The Obama administration’s goal of putting 1 million hybrid and electric vehicles on U.S. roads by 2015 is “reasonable” if the government builds hydrogen fueling and electric-charging stations nationwide, a Nissan Motor Co. Ltd. executive said.
“Carmakers can’t go and put hydrogen fueling and charging stations throughout the U.S., but the government can,” Andy Palmer, a senior vice president at Nissan said in an interview at Bloomberg New Energy Finance’s annual conference in New York today.
There are 722 electric car charging stations in the U.S., with 60 percent of those in California, according to the Energy Department. There are 58 hydrogen fueling stations in the nation, again with the most in California than any other state.
U.S. sales of hybrid and electric vehicles could reach 1.6 million by the end of the decade, or 9 percent of all cars, Albert Cheung, a Bloomberg New Energy Finance analyst said in a presentation at the conference. By 2030, sales could reach 4 million vehicles, he said.
Models available today include Nissan’s all-electric Leaf, and General Motors Co.’s Chevrolet Volt, which uses a gasoline engine to charge a battery. Ford Motor Co. in Dearborn, Michigan, makes the Transit Connect, an electric delivery van.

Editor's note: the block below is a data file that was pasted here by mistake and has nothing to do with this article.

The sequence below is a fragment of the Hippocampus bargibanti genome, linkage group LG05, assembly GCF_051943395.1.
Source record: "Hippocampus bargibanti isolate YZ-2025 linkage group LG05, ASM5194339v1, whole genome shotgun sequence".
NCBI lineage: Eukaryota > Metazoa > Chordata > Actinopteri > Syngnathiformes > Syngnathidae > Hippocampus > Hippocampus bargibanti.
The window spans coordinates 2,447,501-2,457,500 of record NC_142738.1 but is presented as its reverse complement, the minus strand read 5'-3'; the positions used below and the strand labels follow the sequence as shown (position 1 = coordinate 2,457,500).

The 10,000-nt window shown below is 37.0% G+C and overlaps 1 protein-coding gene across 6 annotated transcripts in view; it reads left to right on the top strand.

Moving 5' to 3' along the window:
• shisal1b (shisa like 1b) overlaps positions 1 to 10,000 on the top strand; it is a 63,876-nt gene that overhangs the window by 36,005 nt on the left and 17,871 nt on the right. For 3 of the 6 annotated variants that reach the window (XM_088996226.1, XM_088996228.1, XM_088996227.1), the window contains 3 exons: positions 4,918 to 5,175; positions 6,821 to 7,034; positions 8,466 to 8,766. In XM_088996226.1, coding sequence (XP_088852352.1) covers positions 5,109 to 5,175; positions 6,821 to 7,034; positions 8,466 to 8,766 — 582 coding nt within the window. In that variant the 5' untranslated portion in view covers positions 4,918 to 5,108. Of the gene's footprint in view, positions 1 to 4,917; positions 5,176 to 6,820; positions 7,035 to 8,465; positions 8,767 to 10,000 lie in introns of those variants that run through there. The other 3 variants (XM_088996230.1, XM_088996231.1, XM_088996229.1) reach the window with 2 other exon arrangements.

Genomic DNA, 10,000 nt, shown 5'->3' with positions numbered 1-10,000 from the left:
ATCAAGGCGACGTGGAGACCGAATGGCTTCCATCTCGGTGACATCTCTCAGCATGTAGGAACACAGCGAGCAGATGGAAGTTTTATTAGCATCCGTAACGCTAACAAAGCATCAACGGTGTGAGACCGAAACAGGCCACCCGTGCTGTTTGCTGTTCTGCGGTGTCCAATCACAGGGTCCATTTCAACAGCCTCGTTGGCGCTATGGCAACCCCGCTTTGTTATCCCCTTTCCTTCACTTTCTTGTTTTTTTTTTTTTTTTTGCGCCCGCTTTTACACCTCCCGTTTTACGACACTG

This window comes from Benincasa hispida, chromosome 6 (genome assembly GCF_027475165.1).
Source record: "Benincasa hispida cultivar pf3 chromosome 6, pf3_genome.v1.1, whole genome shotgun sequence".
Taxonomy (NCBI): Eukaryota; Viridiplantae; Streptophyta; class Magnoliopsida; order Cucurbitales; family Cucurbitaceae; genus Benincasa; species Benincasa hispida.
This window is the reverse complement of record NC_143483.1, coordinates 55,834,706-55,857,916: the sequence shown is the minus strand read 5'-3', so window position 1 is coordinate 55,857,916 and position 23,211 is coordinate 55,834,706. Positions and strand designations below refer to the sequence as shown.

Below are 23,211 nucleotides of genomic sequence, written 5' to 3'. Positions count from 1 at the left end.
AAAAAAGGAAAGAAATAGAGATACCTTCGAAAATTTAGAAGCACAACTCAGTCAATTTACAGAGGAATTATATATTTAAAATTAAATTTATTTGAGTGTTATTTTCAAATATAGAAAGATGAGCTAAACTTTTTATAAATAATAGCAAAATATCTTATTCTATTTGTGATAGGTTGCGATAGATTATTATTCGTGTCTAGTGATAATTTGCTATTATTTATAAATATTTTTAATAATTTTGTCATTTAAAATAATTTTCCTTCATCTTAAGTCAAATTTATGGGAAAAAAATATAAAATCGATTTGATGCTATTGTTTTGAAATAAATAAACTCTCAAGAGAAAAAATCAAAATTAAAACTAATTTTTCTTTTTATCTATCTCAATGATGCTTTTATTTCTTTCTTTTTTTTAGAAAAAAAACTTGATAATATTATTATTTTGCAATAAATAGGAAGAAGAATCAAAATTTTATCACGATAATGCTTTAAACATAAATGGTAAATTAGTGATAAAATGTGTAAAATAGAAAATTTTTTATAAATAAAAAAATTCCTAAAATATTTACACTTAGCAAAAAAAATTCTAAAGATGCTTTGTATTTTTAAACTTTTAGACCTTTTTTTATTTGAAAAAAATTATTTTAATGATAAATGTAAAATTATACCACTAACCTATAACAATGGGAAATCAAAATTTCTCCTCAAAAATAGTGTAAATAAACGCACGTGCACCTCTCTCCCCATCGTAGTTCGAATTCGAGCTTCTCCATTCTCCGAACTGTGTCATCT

U.S. government purchases accounted for about a fourth of the Ford and GM hybrid vehicles sold since President Barack Obama took office, according to government data.
The U.S. General Services Administration, which runs the government fleet, bought at least 14,584 hybrid vehicles in the past two fiscal years, or about 10 percent of 145,473 vehicles the agency purchased in that period, according to sales data obtained by Bloomberg under a Freedom of Information Act request. That’s up from fiscal 2008 when hybrids accounted for less than 1 percent of government purchases, the data showed.
“Government fleets create momentum, but they’re not the be all and end all,” Palmer said. “The more vehicles you get out into customer hands, the more people start to understand that an electric car is not the same as a golf cart.”
This is especially important as Japan’s Nissan, GM and other carmakers developing hybrid and electric vehicles are looking for ways to further develop technologies. Longer-lasting batteries would increase product reliability and help make prices more attractive to consumers, he said.
Hybrid and electric vehicle models purchased by the government ranged from $23,072 to $47,079. The government paid an average of $5,281 less for its hybrid vehicles than sticker prices, according to a comparison of the GSA purchase data with prices collected by Edmunds.com, a consumer information website.